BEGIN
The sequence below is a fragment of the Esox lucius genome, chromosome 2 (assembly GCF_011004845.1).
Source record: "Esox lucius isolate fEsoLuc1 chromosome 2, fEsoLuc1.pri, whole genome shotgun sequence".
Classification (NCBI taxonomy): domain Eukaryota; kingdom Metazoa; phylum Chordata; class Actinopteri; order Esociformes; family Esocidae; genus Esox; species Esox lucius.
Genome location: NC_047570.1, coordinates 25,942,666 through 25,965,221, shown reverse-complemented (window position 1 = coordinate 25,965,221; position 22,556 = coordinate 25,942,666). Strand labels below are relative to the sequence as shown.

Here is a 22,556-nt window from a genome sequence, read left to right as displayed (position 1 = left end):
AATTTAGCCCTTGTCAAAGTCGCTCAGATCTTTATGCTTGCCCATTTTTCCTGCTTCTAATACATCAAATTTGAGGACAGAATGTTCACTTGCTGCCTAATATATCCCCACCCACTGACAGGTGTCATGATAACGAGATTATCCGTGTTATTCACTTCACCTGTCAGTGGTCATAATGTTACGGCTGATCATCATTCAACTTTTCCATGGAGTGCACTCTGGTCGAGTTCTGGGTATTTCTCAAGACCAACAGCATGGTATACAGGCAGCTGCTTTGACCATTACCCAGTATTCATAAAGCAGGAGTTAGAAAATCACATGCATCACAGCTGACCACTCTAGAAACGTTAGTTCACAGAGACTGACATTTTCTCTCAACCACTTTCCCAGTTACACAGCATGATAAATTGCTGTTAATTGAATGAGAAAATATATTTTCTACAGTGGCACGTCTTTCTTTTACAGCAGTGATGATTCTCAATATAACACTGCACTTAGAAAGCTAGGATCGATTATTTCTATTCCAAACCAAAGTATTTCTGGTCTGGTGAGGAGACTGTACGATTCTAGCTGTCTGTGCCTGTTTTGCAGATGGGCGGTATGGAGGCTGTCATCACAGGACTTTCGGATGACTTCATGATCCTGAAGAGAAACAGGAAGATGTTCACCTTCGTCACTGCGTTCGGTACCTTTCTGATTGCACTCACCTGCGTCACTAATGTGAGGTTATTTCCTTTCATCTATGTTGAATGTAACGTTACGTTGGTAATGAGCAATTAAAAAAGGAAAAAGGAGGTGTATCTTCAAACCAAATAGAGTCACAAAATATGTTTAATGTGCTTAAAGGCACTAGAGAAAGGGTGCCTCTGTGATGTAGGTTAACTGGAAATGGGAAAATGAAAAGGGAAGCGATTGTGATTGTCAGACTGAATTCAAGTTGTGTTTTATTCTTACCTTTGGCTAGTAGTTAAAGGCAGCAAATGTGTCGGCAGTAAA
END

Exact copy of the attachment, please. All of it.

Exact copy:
The sequence below is a fragment of the Esox lucius genome, chromosome 2 (assembly GCF_011004845.1).
Source record: "Esox lucius isolate fEsoLuc1 chromosome 2, fEsoLuc1.pri, whole genome shotgun sequence".
Classification (NCBI taxonomy): domain Eukaryota; kingdom Metazoa; phylum Chordata; class Actinopteri; order Esociformes; family Esocidae; genus Esox; species Esox lucius.
Genome location: NC_047570.1, coordinates 25,942,666 through 25,965,221, shown reverse-complemented (window position 1 = coordinate 25,965,221; position 22,556 = coordinate 25,942,666). Strand labels below are relative to the sequence as shown.

Here is a 22,556-nt window from a genome sequence, read left to right as displayed (position 1 = left end):
AATTTAGCCCTTGTCAAAGTCGCTCAGATCTTTATGCTTGCCCATTTTTCCTGCTTCTAATACATCAAATTTGAGGACAGAATGTTCACTTGCTGCCTAATATATCCCCACCCACTGACAGGTGTCATGATAACGAGATTATCCGTGTTATTCACTTCACCTGTCAGTGGTCATAATGTTACGGCTGATCATCATTCAACTTTTCCATGGAGTGCACTCTGGTCGAGTTCTGGGTATTTCTCAAGACCAACAGCATGGTATACAGGCAGCTGCTTTGACCATTACCCAGTATTCATAAAGCAGGAGTTAGAAAATCACATGCATCACAGCTGACCACTCTAGAAACGTTAGTTCACAGAGACTGACATTTTCTCTCAACCACTTTCCCAGTTACACAGCATGATAAATTGCTGTTAATTGAATGAGAAAATATATTTTCTACAGTGGCACGTCTTTCTTTTACAGCAGTGATGATTCTCAATATAACACTGCACTTAGAAAGCTAGGATCGATTATTTCTATTCCAAACCAAAGTATTTCTGGTCTGGTGAGGAGACTGTACGATTCTAGCTGTCTGTGCCTGTTTTGCAGATGGGCGGTATGGAGGCTGTCATCACAGGACTTTCGGATGACTTCATGATCCTGAAGAGAAACAGGAAGATGTTCACCTTCGTCACTGCGTTCGGTACCTTTCTGATTGCACTCACCTGCGTCACTAATGTGAGGTTATTTCCTTTCATCTATGTTGAATGTAACGTTACGTTGGTAATGAGCAATTAAAAAAGGAAAAAGGAGGTGTATCTTCAAACCAAATAGAGTCACAAAATATGTTTAATGTGCTTAAAGGCACTAGAGAAAGGGTGCCTCTGTGATGTAGGTTAACTGGAAATGGGAAAATGAAAAGGGAAGCGATTGTGATTGTCAGACTGAATTCAAGTTGTGTTTTATTCTTACCTTTGGCTAGTAGTTAAAGGCAGCAAATGTGTCGGCAGTAAA